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In My Shoes With Abraham Adeyemi
Persevering through instability and homelessness to chase his dreams a decade ago, South London writer-director Abraham Adeyemi knows all about seeing the world through different points of view - and this open-minded perspective is one of the biggest influences on his fresh filmmaking and approach to fashion.
For our latest In My Shoes feature, we chatted to Abraham about his love of learning what makes people tick -and how, from his always-comfortable shoot day style to shaping characters’ worlds in his directorial debut ‘No More Wings’, fashion is fundamental to identity.
Tell us about yourself… what makes you tick?
Do you mean my writing? Well, I love my parents to bits but I’ve spent a lot of my life questioning their actions. Typically, when you love someone, you don’t tend to condemn them - instead, you seek to understand why they do the things they do that you might not necessarily agree with. So I think that’s what makes me tick, wanting to understand why humans behave they way they do. The good, the bad, the mad, everything. And it all stems back to wanting to understand my parents, first. In some way, it probably stems from my Christian upbringing. Thou shalt not judge...
I spend most of my days in my head, (over)thinking so conversations with myself and then a desire to articulate them, looking at as many facets of the matter as possible - that really makes me tick. I just want people to be empathetic and try to see the world from the perspective of others, rather than restricting their worldview to their own experiences. That’s ignorant, detrimental and - ultimately - an act of violence that often stems from a form of privilege. I know it sounds dramatic, but if you think the only way to see the world is from your own, limited life view, then whether you’re at the bottom or the top of the totem pole, you’re denying someone else’s truth, existence and all else. There can be more than one truth in an argument.
And, if you didn’t mean my writing… (laughs) Travelling, cooking, walking, playing squash, reading, discovery of all forms, Manchester United (for better, for worse), puzzles and creating memories with my loved ones.
What does ‘style’ mean to you?
So many things but, in a nutshell, comfort, confidence and being presentable.
I think all three are subjective and often go hand-in-hand. If you feel comfortable, you’ll feel confident and vice-versa. I think feeling or being presentable makes you feel confident and comfortable too. For some people that means being loud and standing out. For me, the occasion dictates what I opt for, and my mood! Some days, I really want to dress up and go all out, you know?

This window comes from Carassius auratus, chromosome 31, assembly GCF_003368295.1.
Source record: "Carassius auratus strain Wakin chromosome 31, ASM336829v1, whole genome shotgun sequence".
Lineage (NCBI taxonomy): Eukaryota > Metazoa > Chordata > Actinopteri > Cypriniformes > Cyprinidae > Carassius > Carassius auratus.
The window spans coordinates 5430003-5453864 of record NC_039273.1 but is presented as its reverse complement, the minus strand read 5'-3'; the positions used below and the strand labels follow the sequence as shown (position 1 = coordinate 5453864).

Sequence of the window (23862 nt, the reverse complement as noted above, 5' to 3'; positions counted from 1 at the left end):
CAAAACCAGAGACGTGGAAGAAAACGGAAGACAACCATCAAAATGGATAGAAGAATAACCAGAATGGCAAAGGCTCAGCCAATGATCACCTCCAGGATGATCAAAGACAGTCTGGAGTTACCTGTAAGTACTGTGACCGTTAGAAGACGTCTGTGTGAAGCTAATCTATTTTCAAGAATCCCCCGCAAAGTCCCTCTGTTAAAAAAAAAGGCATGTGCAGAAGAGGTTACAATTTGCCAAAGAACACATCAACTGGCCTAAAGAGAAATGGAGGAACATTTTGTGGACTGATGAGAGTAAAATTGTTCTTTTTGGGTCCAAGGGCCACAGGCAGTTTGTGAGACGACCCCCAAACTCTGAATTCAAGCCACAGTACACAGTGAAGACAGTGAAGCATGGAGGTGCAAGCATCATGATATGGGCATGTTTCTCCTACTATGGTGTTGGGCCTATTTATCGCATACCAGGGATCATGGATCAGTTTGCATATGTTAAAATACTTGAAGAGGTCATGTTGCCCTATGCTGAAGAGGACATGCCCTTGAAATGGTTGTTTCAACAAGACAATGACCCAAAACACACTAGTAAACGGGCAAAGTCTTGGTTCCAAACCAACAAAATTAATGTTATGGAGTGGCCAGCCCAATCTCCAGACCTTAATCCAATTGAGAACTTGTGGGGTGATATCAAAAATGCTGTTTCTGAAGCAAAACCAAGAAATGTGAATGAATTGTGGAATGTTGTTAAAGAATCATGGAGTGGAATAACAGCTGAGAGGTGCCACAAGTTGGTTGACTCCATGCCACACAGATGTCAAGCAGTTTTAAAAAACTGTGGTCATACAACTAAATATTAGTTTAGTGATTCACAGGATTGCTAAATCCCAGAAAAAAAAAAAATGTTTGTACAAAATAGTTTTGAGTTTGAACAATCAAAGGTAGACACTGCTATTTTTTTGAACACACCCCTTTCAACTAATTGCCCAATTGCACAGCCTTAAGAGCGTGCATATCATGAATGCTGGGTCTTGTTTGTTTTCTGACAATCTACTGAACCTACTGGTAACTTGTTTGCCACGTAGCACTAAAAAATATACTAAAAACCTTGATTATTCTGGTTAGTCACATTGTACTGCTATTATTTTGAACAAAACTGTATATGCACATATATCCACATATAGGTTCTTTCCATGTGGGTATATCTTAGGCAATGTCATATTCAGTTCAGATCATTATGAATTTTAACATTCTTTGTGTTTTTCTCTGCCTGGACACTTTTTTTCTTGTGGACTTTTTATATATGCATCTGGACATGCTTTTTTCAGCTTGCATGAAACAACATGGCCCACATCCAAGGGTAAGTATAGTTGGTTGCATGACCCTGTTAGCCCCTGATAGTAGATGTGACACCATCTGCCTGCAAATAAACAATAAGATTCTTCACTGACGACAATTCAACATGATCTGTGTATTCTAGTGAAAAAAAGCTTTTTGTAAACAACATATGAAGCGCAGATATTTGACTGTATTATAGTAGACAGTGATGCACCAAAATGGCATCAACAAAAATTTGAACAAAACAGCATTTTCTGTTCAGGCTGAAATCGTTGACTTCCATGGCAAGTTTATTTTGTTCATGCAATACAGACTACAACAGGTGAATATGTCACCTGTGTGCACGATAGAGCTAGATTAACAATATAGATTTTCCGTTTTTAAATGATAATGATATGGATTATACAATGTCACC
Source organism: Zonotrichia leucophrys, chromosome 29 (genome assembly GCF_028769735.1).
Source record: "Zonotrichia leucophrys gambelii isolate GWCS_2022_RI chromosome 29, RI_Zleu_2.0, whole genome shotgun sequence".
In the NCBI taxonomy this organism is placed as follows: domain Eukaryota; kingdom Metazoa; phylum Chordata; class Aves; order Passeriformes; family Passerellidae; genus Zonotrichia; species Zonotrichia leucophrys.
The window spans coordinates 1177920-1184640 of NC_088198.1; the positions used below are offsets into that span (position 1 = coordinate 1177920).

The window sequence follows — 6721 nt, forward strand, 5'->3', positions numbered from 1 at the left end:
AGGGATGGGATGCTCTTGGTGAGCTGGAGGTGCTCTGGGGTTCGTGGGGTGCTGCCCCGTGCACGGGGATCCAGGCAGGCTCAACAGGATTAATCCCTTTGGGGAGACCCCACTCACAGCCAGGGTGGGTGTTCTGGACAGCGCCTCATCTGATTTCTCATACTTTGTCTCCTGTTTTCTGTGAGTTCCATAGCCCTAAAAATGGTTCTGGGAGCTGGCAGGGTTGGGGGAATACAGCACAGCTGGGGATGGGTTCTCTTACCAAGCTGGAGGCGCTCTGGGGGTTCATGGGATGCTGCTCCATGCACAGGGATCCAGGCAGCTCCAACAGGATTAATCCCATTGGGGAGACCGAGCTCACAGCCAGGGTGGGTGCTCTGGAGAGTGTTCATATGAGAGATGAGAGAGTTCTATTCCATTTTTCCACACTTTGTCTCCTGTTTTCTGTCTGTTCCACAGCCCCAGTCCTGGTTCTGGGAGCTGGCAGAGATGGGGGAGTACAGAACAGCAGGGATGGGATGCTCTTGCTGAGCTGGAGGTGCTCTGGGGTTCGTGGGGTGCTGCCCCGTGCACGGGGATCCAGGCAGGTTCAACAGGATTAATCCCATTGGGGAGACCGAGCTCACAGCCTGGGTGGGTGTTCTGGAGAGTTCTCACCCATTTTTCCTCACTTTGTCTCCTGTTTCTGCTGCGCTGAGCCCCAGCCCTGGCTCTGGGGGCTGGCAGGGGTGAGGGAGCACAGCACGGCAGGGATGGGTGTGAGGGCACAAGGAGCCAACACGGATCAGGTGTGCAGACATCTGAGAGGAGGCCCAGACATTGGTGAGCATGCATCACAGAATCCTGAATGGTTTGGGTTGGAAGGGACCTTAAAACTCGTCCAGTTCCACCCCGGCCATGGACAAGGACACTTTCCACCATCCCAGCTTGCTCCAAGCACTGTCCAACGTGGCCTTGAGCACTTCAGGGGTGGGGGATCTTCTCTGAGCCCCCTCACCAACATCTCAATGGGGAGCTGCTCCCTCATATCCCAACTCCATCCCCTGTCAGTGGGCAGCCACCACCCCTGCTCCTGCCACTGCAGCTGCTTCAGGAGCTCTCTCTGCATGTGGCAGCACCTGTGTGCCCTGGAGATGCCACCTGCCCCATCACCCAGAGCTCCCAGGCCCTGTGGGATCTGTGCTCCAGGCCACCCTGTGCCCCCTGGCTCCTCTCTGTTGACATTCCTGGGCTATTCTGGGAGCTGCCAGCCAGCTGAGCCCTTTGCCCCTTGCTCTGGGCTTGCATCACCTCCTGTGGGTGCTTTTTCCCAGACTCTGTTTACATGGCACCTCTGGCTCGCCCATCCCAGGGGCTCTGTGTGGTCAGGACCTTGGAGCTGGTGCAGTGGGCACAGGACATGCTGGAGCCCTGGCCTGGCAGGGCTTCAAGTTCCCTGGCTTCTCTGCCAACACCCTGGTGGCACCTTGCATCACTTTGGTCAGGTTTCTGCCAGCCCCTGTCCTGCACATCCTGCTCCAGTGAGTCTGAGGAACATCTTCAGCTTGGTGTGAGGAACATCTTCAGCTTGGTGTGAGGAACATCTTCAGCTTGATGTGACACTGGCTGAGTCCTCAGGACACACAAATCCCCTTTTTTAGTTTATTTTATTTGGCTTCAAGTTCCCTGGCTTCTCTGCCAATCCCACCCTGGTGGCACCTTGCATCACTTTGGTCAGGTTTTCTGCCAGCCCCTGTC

Style no doubts says something about my identity, too, and who I’m presenting myself as to people. But I actually quite enjoy not bringing attention to myself. So day to day is more subtle and comfort, whilst occasions I put in a lot more effort - less is more and by that, I mean the less often I go all in, the more appreciation and attention it commands on the rare occasion I do! Saying all of that, having been cooped up for a year, I actually made the decision to actively not just wear house clothes indoors on work days. Not even because of Zooms, just for myself and my mindset. And I’d be lying if I said I’ve not been excited to do a bit more day-to-day on the style front, in a way that I often didn’t pre-pandemic…
What is most important when it comes to dressing for shoot days?
Comfort over everything! You will almost certainly catch me wearing jogging bottoms (or shorts) and trainers on a shoot. I just want to focus on the work, so the less I need to think about the better and that includes feeling comfortable. I’m often to’ing and fro-ing throughout shoots anywhere. Up and down the set, bouncing between cast and crew on production - it might as well be a workout!
My boy Tomisin Adepeju - a fellow filmmaker - is dapper as hell 24/7. Whether it’s a film shoot, a ceremony or going to the shop, he is consistently always in suits. I absolutely love it. We’ve had amazing conversations about it and, in short, it’s down to what makes him feel comfortable and confident. I admire it.
Do you think about fashion when creating your characters?
Absolutely, it actually surprises me how particular I am. Two years on, it still bugs me that we weren’t able to get clearance to use a particular bag for the young boys in No More Wings. I wanted them to wear the famous Nike Just Do It bags from the noughties, because that’s what all of us wore in school. And one of them would’ve definitely had his graffed/grafitti’d up or with loads of keyrings on it because that’s what we used to do.
Or - with Adult Isaac in No More Wings - the watch he’s wearing was selected by the person who the character is loosely based on, my best friend. I asked him what he’d buy.
It’s something I think about a bit when I’m writing, but it comes into full flow when we get into pre-production - getting all those details is important and says so much about the character without using any words. That’s how you really bring them to life: details.
“Fashion is something I think about a bit when I’m writing, but it comes into full flow when we get into pre-production - getting all those details is important and says so much about the character without using any words. That’s how you really bring them to life: details.”
Photography Folaju Oyegbesan & Joupin Ghamsari